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Where are the next American stars?

The mechanism for developing players in the United States is in transition.
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Leander Schaerlaeckens

Leander Schaerlaeckens has written about soccer for The New York Times, The Guardian, ESPN The Magazine and World Soccer. Follow him on Twitter.



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Over the span of the past two years, the United States men’s national under-20 team failed to qualify for the 2011 U-20 World Cup; the United States men’s national U-23 team didn’t make it to the 2012 Summer Olympics; and, on Sunday, the US men’s national U-17 team stumbled against Honduras 3-1 in the CONCACAF qualifying tournament, meaning it will miss out on the U-17 World Cup for the first time in its existence, dating back to 1985.

Grim tidings from the youth front indeed for a soccer federation that has as its stated objective to join the world’s elite.

Especially alarming is that while the US isn’t reaching these tournaments at all — falling to federations of much lesser means during the qualifying process — arch-rival Mexico is medaling in them. El Tri’s youth delegations won the 2011 U-17 World Cup and the 2012 Olympics and placed third at the 2011 U-20 World Cup.

US Soccer president Sunil Gulati recently said that he believes the downturn in the youth national team program’s fortunes as contrasted with Mexico’s success is cyclical, rather than structural. And it’s true that there have been times where the US posted good results while Mexico lagged behind. But in the past two decades or so, ever since the US became a serious soccer country, the chasm has never been so wide or lasting in either direction.

And knowing what we do about the difference in the quality of player development between the US and Mexico — theirs is increasingly professionally run in a well-thought-out national structure that incentivizes the biggest clubs to nurture young talent; ours is scattershot and ad hoc and frightfully disjointed — it isn’t terribly surprising.

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The mechanism for developing players in the US is in transition. The old high school-travel team-college route employed by most other American sports is widely being eschewed for the more straightforward and efficient road to the pros offered by academies that are either independent or run by Major League Soccer teams. This is a step in the right direction.

But most academies don’t start until the under-14 level, by which point — as common soccer player development knowledge holds — the most crucial time for a player to acquire technique already has passed. Nor, for that matter, are there enough academies to cover the country’s vastness. Between those factors, it’s little wonder that many prospects in border states opt to play in Mexican academies. By now, some 15 percent of Mexico’s youth national team consists of players of Mexican origins who are American-born.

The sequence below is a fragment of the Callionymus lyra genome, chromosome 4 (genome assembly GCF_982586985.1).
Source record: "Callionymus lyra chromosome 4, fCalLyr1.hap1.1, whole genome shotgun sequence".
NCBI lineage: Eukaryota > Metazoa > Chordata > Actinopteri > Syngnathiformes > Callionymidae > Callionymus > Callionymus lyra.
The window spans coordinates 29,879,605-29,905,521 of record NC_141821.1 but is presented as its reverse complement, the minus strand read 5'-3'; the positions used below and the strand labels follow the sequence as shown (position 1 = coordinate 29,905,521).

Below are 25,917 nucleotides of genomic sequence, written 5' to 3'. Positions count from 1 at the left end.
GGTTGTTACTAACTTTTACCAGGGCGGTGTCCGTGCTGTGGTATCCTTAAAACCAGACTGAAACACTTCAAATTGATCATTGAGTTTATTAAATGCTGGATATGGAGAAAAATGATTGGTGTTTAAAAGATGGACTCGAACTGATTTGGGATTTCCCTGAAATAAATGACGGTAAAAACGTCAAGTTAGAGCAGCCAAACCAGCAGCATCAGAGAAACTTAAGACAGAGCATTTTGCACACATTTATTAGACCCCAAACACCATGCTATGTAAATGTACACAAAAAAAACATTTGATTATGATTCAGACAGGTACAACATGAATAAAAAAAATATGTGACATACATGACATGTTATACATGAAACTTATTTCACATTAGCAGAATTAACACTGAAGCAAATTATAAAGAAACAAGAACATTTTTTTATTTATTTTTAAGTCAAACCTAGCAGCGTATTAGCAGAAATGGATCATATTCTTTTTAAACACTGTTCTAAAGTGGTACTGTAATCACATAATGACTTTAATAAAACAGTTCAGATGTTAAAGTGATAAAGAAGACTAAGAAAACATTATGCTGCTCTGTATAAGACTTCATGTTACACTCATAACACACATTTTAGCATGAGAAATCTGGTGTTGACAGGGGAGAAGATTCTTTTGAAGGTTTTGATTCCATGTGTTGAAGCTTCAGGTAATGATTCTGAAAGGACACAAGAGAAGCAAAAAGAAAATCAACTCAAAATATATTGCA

Until recently, the only serious attempt at mass-producing quality soccer players in America was the under-17 live-in academy in Bradenton, Fla. It has delivered a good share of senior US national team players. Gulati has told me that with the emergence of academies run by professional clubs, the Bradenton facility soon will have outlived its utility and disappear. For the moment, however, it constitutes the entirety of the feeder system into the U-17 team. And therein lies another problem that can be drawn more broadly. Player development is a game of numbers, of hedging your bets. Even most good prospects don’t make it. So the more of them you produce, the better your chances that a few will emerge at the top and make a mark. This is true for any country in the world. But the US U-17 academy houses just three dozen or so players at any given time. Those are not good odds. In order to build quality youth teams — to say nothing of the senior team — the player pool should number in the hundreds at any given level, not the tens.

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Certainly, players who previously missed the cut flow into the pool later on through other avenues. But the overall scope of development remains extremely limited, and this in a country that counts more registered youth soccer players than any other on the planet. The base is incredibly wide, but the top end, where the serious talent is cultivated, is far too narrow. Other than these few dozen chosen ones who get to join the Bradenton or a pro team’s academy after the most crucial phase of their soccer life already has passed, most players are getting their soccer education from undertrained coaches or even parents.

While this always has been so, it’s come to hamper US teams in international competition now that the improvement and streamlining of youth development in other countries in the region are quickly outpacing that of America. They are, simply put, outdeveloping us.

And that isn’t a cyclical problem. That is very much a structural problem.

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